When students aren’t at school, all aspects of their lives are affected. They miss out on classroom instruction, and test scores go down. When students feel less than adequate, they have lower self-esteem and risk poor mental health.
Excessive absences affect the social learning aspect of education. Students may not understand classroom etiquette and struggle to read the social cues of their peers. These early setbacks have lifelong impacts on student success.
Thirty-six states and the District of Columbia adopted an absenteeism standard to help identify students who miss school excessively. These states define chronic absenteeism as missing 10% of school days over a school year. Across the nation, one in seven students is chronically absent from school.
Assessing absenteeism can be overwhelming. It may seem impossible to solve as each student faces different hurdles in life that contribute to absenteeism. Our nation’s three largest school districts narrow down the problem to a few key factors:
Proactivity was the primary goal of New York City’s plan to address absenteeism. The program included four steps that established a cycle of improvement.
School district officials engaged resources from across the community, including partner agencies and community organizations. Community leaders from all walks of life came together to review the data and identify areas for improvement. Together stakeholders collaborated to make changes – even changing local legislation to support schools’ efforts.
One of the turning points was an example given by the assistant superintendent. He explained that missing 30 days of school per year for six years equates to missing an entire year of education. This comparison opened many parents’ eyes to the long-term impact of absenteeism.
Can we expect students’ high performance if they miss a sixth of the school year? Today, chronic absenteeism in New York City is down to 2.3%, with 43.7% of students completing total attendance.
Los Angeles administrators implemented a similar strategy, partnering with community leaders to address the problem of absenteeism. Additionally, they placed even more emphasis on parental involvement.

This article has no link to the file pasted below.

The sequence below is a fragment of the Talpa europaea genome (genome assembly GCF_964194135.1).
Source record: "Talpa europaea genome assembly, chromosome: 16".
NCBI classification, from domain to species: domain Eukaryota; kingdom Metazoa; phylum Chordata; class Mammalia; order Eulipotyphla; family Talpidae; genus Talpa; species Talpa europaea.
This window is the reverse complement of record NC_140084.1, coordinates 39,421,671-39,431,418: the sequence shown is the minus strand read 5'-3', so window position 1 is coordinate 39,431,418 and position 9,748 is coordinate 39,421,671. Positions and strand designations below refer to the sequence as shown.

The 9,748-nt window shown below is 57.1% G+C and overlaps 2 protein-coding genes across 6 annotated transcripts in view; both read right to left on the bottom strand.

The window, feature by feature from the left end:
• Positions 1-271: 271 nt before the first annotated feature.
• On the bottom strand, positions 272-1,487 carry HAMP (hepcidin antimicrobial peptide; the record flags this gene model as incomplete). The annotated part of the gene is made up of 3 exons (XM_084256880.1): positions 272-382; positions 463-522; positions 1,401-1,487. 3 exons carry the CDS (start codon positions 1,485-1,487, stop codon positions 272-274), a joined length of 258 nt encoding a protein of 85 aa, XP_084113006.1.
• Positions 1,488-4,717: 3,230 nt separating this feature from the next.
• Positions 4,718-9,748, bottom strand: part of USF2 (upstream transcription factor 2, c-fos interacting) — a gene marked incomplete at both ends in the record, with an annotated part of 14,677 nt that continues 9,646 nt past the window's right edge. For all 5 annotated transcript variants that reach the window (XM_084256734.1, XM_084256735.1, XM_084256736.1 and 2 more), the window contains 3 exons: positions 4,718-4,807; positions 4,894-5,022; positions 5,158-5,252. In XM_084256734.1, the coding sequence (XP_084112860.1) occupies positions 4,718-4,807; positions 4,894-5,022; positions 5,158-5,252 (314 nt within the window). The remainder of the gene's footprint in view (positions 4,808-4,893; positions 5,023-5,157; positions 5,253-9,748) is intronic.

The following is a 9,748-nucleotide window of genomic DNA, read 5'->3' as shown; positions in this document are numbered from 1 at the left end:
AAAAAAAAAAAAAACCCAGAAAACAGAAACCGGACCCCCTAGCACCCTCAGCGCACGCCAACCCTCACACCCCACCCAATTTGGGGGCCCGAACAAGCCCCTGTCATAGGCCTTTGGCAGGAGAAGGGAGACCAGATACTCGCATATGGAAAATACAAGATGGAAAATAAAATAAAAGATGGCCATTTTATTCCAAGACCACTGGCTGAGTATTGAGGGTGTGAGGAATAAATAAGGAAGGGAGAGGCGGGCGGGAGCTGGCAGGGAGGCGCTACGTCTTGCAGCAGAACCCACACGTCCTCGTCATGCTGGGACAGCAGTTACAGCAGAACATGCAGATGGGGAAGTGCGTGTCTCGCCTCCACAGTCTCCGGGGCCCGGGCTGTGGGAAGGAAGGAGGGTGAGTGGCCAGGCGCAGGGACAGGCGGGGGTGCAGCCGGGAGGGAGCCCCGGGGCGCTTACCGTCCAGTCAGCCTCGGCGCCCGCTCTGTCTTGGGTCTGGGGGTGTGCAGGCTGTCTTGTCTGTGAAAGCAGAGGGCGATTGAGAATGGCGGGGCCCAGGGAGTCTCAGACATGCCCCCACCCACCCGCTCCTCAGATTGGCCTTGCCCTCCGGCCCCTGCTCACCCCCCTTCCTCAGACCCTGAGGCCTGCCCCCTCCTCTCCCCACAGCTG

A staff member from the school called parents directly on the day of an absence. This increased engagement and helped to earn parents’ trust. Los Angeles schools prioritized knowing about students’ personal lives through these phone calls.
If there were gaps at home, the entire school staff knew about collaborating to lift the student. Did parents need help paying bills? Were chronic medical conditions or homelessness contributing to absenteeism?
By answering these questions, the school district staff provided support in filling those gaps through financial and health-related resources. Parents felt supported and engaged with their student’s education.
The administration at the Los Angeles school district also identified that teachers needed to focus on education. Counselors, social workers, and mental health professionals focused on identifying students’ needs so that teachers could be more effective in the classroom. Today, chronic absenteeism in New York City is down to 1.7%, with 51.1% of students completing total attendance.
School district staff in Chicago also took an interest in parents. Each school website had parent resources displayed prominently on the homepage. Communication with parents encouraged them to visit the school’s website so they could access the free resources.
Chicago has a team of education professionals dedicated solely to reducing absenteeism. This support team meets twice a week to review data and talk about how they can continue down the path to improvement. They know that as the times change, so much their absenteeism strategies.
The team set a specific goal to reach 95% attendance across all schools in the district.
Today, chronic absenteeism in Chicago is down to 1.3%, with 48.3% of students completing total attendance.
They taught students the value of attending school consistently and then implemented positive reinforcement strategies. All three districts found success in rewarding students who attended school regularly. Examples of rewards include:
Absenteeism is a big problem – so significant that it may seem impossible to address. School district administration can tackle the problem of absenteeism one student and one family at a time.
The benefits of students attending school aren’t limited to students themselves. Teachers, administration, and even parents reap the benefits of regular school attendance.
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